During the 2010 Eurovision Song Contest in Norway, Marquet invaded the stage during the Spanish performance of Daniel Diges and took part in the choreography. He subsequently left the stage at the venue and was immediately escorted away from the concert area and taken to Sandvika police station, where he was arrested and fined NOK15,000. Due to the incident, Svante Stockselius, the executive supervisor of the Eurovision Song Contest at that time, allowed Spain to perform for a second time after the last regular performance.[5][6][7][8][9][10]

Goya Awards[edit]

On 13 February 2011, during the 25th Goya Awards ceremony, Marquet invaded the stage just before the best actor award was handed over to Javier Bardem. Before being whisked away, Marquet could say only a few words on the microphone and cover the Best Actor Goya statuette with a barretina.[11]


On 14 September 2010, after the Champions League match between Barcelona and Panathinaikos, Marquet appeared in a weather forecast on Hungarian channel TV2. He waved, shouting "Barcelona, Barcelona!"; put his cap on the forecaster, and chanted "Barça!" Marquet had a microphone attached to this t-shirt because he was a guest in an earlier talk show.[12]

See also[edit]


  1. ^ Glendenning, Barry (4 July 2004). "Portugal 0 – 1 Greece". The Guardian. Retrieved 14 July 2014.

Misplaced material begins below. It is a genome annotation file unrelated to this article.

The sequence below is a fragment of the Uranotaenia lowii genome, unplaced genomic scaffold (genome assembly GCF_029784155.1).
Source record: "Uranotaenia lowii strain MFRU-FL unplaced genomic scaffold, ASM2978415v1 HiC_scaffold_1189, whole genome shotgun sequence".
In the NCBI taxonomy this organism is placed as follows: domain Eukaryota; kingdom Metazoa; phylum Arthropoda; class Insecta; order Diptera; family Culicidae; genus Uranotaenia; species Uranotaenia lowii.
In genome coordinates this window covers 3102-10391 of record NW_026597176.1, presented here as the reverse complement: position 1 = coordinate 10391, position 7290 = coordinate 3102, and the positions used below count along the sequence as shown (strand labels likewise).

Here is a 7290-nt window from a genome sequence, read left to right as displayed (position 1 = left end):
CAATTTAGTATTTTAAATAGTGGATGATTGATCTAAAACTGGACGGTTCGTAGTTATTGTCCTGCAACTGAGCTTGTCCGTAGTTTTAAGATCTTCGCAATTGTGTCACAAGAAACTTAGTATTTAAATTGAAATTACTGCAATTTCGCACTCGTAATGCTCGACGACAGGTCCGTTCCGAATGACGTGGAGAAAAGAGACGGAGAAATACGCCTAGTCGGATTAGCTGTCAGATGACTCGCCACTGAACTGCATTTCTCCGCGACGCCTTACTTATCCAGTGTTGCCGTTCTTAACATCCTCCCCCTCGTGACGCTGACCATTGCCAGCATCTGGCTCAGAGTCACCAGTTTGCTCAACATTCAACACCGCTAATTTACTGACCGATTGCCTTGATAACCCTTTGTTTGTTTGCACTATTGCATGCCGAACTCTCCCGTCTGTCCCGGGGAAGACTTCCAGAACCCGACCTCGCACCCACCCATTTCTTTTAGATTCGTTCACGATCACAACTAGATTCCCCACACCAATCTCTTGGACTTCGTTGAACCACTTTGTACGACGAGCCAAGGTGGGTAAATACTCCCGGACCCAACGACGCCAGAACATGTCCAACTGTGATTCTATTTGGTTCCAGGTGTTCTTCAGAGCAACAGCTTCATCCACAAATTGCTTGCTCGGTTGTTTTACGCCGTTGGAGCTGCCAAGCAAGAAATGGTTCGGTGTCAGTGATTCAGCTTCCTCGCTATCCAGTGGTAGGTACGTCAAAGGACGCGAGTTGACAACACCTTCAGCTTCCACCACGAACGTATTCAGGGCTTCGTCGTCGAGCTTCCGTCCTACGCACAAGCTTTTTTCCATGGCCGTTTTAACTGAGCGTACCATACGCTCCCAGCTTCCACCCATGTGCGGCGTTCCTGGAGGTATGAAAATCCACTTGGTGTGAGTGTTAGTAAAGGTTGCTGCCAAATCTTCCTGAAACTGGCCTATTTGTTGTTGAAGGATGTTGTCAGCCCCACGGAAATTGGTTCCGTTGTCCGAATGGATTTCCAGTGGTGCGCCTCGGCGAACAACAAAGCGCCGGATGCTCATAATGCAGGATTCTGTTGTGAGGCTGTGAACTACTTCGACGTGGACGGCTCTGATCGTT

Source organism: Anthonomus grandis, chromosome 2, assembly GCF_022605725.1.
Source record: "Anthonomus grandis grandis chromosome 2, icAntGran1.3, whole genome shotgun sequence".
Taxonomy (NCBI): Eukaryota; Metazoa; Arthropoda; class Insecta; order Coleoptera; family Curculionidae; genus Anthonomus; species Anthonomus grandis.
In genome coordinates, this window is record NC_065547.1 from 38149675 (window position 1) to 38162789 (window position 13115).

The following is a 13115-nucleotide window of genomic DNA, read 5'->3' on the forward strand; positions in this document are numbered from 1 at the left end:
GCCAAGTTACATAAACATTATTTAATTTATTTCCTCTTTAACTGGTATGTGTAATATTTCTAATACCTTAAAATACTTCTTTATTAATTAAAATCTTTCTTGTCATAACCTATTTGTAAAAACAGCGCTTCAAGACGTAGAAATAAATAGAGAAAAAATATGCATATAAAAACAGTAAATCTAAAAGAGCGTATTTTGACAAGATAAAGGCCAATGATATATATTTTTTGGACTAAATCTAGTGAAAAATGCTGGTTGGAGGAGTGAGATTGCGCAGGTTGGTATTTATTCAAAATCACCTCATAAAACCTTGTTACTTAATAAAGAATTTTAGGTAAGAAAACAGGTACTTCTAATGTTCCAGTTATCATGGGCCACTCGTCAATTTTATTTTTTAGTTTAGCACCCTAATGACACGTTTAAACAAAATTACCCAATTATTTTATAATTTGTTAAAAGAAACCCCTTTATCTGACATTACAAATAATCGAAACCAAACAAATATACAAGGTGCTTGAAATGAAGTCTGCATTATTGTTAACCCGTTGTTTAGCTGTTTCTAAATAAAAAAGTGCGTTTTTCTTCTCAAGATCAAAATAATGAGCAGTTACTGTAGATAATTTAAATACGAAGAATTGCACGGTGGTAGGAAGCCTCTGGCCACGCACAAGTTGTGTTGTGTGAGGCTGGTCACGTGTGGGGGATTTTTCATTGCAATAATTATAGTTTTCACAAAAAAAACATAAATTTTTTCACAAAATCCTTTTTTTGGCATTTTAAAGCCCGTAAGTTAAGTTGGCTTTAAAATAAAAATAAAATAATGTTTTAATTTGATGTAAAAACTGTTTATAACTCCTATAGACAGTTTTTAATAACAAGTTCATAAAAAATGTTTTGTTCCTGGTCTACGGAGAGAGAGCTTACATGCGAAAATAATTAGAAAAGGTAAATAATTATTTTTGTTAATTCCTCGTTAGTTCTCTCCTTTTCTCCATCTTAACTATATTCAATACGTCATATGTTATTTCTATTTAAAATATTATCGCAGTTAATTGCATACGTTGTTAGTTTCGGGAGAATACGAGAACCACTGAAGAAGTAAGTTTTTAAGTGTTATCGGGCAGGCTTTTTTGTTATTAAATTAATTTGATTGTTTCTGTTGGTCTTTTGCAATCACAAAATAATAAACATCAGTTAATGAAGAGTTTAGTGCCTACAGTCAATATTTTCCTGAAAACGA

2. ^ Telegraph staff and agencies (11 July 2010). "World Cup final: Pitch invader 'Jimmy Jump' tries to grab trophy before kick off". The Daily Telegraph. Retrieved 14 July 2014.
  3. ^ "Jimmy Jump akciójától a szurkolók balhéjáig – fotók" (in Hungarian). Nemzeti Sport Online. 12 September 2010. Archived from the original on 12 September 2010. Retrieved 12 September 2010.
  4. ^ "French Open 2009: Intruder Jimmy Jump approaches Roger Federer during final". The Daily Telegraph. 7 June 2009. Archived from the original on 31 May 2010. Retrieved 31 May 2010.
  5. ^ "Kjent stuntmann stormet scenen under MGP-finalen". Dagbladet (in Norwegian). 29 May 2010. Archived from the original on 31 May 2010. Retrieved 29 May 2010.
  6. ^ "Spania får fremføre på nytt" (in Norwegian). NRK. 29 May 2010. Archived from the original on 31 May 2010. Retrieved 29 May 2010.
  7. ^ Minell, Sven; Gustafsson, Martin; Axelsson, Malin (29 May 2010). "Hoppar upp på scen – mitt i sändning". Aftonbladet (in Swedish). Archived from the original on 31 May 2010. Retrieved 31 May 2010.
  8. ^ "Jimmy Jump salta al escenario durante la actuación de España en Eurovisión". La Voz de Galicia (in Spanish). 28 May 2010. Archived from the original on 31 May 2010. Retrieved 31 May 2010.
  9. ^ Stage invasion during Spain's performance – Eurovision Song Contest Final 2010 – BBC One. 29 May 2010. Event occurs at 1:06. Retrieved 10 May 2010 – via YouTube.
  10. ^ "Spain invaded in Eurovision Song Contest as Germany's". The Daily Telegraph. Associated Press. 30 May 2010. Archived from the original on 31 May 2010. Retrieved 31 May 2010.
  11. ^ Goya Awards 2011: Sinde Law Controversy, Jorge Drexler Sings, Jimmy Jump Crashes Party. Alt Film Guide. 15 September 2010. Retrieved 14 October 2011.
  12. ^ Jimmy Jump in TV" weather forecast. indavideó. 15 September 2010. Event occurs at 0:23. Retrieved 15 September 2010.

External links[edit]